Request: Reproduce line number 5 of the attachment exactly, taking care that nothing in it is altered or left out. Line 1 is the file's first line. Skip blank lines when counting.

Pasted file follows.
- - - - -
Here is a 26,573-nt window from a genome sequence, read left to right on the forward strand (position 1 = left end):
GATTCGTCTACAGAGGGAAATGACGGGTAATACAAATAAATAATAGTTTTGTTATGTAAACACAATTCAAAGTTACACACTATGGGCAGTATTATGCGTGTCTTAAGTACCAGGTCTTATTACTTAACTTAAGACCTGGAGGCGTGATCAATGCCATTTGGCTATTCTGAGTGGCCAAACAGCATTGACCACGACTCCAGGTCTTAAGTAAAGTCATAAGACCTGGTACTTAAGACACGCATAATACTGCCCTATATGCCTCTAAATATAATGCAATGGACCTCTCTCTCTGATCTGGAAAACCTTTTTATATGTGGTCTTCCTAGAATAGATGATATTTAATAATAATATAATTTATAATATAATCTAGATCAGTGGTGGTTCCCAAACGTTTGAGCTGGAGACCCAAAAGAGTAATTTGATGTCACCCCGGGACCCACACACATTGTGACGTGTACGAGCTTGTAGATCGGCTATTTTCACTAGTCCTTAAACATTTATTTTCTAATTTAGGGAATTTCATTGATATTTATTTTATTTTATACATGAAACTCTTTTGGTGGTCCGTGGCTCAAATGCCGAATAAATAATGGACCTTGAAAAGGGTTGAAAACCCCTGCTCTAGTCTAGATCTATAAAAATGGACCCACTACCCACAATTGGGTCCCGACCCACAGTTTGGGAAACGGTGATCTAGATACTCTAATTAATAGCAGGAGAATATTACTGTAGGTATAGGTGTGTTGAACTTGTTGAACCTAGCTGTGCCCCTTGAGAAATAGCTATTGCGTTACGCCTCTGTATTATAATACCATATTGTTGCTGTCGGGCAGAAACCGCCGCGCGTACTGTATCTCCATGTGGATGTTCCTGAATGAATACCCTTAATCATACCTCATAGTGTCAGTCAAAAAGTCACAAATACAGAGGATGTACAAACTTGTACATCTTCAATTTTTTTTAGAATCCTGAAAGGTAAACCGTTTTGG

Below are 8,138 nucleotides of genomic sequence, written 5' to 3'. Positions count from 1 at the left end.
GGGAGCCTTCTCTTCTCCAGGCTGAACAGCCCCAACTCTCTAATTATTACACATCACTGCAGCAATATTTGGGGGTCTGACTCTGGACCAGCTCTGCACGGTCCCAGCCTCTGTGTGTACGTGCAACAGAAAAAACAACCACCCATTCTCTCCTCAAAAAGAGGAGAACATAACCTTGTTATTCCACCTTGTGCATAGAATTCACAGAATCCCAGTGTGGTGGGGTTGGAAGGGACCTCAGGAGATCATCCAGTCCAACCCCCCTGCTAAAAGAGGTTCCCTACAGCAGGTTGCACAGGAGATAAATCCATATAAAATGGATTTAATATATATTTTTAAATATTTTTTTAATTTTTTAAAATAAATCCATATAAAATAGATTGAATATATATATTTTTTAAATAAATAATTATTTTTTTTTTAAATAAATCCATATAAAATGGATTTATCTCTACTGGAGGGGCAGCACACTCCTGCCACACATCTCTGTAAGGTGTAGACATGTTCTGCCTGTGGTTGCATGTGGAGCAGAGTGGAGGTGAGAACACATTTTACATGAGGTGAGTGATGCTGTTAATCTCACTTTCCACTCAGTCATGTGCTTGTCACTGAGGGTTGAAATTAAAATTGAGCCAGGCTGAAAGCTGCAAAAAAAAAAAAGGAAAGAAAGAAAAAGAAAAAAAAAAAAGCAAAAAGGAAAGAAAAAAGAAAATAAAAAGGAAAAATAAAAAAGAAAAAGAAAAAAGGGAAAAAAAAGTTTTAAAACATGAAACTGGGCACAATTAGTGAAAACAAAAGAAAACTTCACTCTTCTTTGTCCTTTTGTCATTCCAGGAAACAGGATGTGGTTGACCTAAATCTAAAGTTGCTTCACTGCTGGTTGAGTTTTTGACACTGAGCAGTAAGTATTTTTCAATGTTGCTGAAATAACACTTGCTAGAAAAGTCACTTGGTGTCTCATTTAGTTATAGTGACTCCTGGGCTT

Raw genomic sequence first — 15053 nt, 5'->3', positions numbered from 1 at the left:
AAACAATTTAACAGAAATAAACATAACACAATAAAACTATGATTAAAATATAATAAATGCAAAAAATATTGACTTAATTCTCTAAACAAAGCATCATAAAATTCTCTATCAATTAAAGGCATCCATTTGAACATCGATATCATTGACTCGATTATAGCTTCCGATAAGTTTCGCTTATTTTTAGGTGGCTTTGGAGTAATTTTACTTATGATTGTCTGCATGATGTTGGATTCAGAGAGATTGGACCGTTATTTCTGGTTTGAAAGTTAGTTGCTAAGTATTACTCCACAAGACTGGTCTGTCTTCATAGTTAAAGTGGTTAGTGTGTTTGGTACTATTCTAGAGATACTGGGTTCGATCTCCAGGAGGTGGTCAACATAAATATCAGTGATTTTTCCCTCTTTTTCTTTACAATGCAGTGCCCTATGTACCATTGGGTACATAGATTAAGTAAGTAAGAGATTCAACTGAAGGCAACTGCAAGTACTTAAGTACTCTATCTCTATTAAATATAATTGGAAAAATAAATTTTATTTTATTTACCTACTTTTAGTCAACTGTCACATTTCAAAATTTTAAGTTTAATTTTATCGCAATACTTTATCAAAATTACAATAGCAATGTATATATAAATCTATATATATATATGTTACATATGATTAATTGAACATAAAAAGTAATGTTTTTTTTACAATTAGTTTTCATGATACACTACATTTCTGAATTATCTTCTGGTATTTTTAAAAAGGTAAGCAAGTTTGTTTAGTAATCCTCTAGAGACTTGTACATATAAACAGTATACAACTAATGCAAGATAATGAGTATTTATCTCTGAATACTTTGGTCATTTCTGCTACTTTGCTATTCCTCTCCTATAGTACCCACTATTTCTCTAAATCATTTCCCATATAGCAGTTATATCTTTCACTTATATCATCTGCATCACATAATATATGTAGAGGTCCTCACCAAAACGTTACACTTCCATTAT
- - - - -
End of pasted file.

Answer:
Raw genomic sequence first — 15053 nt, 5'->3', positions numbered from 1 at the left: